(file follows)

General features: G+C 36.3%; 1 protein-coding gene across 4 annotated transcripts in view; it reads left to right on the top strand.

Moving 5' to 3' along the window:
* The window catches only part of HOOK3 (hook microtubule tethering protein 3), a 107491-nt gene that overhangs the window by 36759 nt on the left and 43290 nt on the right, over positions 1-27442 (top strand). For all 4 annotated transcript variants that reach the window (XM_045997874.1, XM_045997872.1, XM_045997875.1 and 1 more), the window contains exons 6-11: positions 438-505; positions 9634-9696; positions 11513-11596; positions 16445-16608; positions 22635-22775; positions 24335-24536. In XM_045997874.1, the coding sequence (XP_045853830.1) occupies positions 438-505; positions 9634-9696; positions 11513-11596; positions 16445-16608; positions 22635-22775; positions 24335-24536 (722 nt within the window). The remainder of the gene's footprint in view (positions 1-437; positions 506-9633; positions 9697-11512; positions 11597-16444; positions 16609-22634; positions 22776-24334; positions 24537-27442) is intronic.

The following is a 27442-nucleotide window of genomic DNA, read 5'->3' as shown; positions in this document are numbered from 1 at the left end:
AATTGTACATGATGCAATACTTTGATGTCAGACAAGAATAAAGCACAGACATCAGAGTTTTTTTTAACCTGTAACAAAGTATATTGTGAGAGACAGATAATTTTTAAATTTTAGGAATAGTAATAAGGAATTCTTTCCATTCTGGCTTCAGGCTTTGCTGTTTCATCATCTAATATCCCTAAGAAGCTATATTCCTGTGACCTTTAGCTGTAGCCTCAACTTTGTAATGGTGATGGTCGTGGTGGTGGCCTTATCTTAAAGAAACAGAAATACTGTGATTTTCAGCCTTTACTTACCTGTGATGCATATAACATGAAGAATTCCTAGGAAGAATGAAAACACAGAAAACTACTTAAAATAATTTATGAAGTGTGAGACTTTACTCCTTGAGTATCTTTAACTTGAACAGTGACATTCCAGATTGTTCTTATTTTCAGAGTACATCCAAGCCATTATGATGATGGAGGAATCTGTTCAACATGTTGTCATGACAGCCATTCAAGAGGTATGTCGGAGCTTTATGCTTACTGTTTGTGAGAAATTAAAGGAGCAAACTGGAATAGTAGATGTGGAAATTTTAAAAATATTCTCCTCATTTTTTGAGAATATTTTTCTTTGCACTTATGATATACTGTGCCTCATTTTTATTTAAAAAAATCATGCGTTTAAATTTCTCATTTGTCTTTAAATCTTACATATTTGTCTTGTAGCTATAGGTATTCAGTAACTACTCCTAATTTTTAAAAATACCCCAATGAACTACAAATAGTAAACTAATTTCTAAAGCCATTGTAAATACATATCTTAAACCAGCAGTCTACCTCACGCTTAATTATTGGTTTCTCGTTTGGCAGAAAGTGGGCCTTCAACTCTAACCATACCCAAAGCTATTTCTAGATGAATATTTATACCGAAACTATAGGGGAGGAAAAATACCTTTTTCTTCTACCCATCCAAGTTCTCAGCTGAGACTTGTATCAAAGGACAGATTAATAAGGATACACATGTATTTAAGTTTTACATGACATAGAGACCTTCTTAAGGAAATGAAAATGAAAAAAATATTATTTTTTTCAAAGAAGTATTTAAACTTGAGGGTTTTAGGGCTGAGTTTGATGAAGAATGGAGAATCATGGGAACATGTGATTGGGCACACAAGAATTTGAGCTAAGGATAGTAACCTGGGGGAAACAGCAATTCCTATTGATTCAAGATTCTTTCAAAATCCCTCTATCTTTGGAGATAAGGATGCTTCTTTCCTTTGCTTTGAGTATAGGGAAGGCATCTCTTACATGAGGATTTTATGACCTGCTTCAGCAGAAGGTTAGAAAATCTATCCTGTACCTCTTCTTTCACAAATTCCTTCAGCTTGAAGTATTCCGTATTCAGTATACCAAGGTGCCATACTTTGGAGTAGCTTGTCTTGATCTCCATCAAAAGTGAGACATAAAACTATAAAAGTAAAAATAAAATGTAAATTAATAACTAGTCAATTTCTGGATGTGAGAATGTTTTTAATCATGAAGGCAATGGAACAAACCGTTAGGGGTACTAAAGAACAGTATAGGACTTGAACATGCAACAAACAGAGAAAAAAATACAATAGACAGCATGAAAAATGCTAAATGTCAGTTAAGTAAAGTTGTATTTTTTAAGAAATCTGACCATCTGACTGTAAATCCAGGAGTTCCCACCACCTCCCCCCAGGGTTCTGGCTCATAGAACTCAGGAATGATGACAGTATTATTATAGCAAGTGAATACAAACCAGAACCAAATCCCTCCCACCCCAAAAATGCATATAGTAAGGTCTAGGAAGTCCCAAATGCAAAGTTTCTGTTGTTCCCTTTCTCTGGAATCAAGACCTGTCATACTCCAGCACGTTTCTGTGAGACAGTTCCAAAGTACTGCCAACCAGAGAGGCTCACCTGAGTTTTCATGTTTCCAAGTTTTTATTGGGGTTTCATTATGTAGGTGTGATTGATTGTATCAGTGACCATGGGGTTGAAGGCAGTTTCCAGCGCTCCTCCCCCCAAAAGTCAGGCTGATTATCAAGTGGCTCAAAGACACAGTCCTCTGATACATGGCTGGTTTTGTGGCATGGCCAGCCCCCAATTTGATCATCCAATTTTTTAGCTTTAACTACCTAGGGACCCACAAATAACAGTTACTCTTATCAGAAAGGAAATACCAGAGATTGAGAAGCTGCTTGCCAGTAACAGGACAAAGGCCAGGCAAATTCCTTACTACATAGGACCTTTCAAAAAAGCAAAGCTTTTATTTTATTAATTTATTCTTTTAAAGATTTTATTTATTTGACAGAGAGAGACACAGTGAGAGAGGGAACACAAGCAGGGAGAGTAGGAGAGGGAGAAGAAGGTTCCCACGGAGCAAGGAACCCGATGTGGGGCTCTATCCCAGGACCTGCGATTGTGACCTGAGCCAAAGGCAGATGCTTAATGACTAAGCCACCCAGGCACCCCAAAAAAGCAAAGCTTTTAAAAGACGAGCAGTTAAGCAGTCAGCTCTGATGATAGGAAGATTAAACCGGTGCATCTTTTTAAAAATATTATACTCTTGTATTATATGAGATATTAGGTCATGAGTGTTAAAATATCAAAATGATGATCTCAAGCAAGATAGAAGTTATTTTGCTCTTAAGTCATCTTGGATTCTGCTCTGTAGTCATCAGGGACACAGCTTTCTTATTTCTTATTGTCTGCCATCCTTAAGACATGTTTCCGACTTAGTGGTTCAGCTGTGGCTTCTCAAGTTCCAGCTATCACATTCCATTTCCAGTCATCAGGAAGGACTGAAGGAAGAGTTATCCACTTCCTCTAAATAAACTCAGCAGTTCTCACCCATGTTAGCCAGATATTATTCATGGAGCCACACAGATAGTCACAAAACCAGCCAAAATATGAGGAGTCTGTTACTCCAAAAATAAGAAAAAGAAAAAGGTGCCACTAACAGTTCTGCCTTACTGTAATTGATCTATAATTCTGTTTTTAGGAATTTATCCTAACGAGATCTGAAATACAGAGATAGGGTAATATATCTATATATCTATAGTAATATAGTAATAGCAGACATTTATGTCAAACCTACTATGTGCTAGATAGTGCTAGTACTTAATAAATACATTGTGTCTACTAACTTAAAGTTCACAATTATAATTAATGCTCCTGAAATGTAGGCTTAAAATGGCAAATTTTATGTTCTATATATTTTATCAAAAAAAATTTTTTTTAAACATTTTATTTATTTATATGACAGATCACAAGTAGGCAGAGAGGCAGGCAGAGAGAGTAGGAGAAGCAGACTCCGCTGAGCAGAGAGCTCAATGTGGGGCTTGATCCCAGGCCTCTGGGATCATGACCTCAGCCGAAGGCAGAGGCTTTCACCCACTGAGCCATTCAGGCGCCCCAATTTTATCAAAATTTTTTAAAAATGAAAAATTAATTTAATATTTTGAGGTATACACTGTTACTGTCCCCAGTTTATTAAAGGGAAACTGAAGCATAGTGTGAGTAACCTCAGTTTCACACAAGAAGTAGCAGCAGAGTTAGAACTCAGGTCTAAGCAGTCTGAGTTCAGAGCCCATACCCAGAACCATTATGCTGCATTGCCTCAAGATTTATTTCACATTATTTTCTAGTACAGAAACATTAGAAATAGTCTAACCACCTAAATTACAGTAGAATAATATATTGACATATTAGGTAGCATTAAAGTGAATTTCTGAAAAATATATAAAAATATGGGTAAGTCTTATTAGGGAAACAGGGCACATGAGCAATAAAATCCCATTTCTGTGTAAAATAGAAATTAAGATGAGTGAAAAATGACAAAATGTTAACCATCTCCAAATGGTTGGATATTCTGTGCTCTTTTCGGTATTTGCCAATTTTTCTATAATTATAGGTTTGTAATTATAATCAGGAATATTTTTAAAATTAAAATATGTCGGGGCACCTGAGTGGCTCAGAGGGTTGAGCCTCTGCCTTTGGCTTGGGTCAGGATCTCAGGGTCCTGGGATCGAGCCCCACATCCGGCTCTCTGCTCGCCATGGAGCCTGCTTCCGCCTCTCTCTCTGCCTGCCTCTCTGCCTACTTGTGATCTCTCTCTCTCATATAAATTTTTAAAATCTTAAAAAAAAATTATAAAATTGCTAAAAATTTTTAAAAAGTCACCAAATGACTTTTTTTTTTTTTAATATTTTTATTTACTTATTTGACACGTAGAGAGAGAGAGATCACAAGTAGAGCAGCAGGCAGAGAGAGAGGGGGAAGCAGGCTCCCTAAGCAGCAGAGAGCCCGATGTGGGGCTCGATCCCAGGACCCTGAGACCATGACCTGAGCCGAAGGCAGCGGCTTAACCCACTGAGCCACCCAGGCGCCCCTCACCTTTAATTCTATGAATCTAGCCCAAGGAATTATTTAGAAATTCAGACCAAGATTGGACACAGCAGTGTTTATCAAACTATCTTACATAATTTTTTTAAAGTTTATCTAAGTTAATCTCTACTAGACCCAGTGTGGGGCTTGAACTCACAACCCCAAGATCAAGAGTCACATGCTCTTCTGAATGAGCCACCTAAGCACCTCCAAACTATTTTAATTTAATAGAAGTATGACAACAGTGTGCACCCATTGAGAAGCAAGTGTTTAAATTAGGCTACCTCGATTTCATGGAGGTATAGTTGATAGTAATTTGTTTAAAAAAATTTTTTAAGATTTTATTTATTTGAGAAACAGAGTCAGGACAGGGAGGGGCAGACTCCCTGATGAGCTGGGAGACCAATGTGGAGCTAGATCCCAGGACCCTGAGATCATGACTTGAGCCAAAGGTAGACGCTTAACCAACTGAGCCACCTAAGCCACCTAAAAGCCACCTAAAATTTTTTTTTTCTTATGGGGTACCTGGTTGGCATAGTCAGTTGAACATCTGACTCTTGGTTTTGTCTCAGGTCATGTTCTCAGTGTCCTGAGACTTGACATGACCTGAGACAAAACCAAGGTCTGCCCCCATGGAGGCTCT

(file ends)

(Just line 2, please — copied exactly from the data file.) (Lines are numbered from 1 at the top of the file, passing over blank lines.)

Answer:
Moving 5' to 3' along the window: